Here comes the crowd of "climate justice" activists ready to pounce on the perpetrators responsible for producing a massive cloud of methane gas that's purportedly visible from space.
According to one of Bloomberg's sources, the plume represents one of the most severe concentration of the powerful greenhouse gas to appear in the atmosphere in years.
Geoanalytics firm Kayrros estimated an emissions rate of 105 tons of methane an hour was needed to generate the plume, which stretched more than 56 miles (about 90 km) across multiple parishes and was the most severe concentration of the powerful greenhouse since October.
The state of Louisiana is now investigating the source of the massive cloud of gas, which appeared over the state.
The state began its investigation after Bloomberg News contacted the U.S. Pipeline and Hazardous Materials Safety Administration about a cloud of invisible gas detected Jan. 21 by Kayrros SAS.
The geoanalytics firm estimates an emissions rate of 105 tons of methane an hour was needed to generate the plume, which stretched more than 90 kilometers (56 miles) across multiple parishes and was the most severe concentration of the powerful greenhouse gas spotted by the Sentinel-5P satellite in the U.S. since October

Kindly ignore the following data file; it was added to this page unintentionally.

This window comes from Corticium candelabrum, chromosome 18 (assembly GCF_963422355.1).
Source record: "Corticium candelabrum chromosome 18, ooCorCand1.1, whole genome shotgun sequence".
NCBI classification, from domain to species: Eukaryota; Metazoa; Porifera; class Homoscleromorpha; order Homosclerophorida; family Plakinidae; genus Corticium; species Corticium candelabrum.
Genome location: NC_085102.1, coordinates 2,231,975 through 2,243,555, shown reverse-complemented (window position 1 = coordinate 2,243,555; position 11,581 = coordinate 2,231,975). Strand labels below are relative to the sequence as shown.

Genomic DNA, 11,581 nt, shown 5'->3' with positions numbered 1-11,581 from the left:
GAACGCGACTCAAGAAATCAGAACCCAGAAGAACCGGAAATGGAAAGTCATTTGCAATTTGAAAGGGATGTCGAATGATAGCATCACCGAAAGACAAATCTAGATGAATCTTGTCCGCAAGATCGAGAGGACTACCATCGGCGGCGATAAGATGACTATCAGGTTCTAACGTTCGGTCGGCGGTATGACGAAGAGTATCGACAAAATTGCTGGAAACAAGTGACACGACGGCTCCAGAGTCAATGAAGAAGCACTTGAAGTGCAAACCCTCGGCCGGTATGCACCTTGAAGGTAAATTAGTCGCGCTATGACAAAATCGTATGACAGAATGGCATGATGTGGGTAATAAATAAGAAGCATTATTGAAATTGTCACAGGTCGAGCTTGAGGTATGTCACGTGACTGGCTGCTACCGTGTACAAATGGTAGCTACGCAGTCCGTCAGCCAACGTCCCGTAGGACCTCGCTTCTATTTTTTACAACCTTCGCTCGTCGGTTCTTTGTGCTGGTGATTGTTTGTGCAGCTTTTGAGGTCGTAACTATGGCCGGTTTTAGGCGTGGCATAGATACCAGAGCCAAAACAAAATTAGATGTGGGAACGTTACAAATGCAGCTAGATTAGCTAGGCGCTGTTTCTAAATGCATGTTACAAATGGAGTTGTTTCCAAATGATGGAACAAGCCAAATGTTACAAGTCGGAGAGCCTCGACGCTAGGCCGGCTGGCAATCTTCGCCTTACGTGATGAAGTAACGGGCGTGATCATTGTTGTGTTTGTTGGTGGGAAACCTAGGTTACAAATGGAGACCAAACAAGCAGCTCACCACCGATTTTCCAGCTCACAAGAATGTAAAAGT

If the leak that released the gas plume was broken down and compared with cars, it would be equivalent to the annual impact from 1,900 cars. The release appeared to originate within 7 km (4.3 miles) of a gas pipeline owned by Energy Transfer, LP, Kinder Morgan and Boardwalk Pipelines.
Louisiana’s Department of Natural Resources said it was made aware of the methane cloud after PHMSA forwarded an email from a Bloomberg reporter. PHMSA, which is investigating, said it had not received any reports of a release from a regulated entity in the area.
Halting methane releases from fossil fuel operations is one of the most powerful steps that can be taken to slow global warming. Non-emergency flaring and venting of methane from oil and gas should be significantly mitigated or eliminated to keep global temperatures from rising more than 1.5° Celsius and to maintain a pathway toward a net zero energy system by 2050, according to the International Energy Agency.
It's unclear which one may have sprung a leak. Whichever one it is, the leak has come at a terrible time, given the surging cost of both crude oil and natural gas.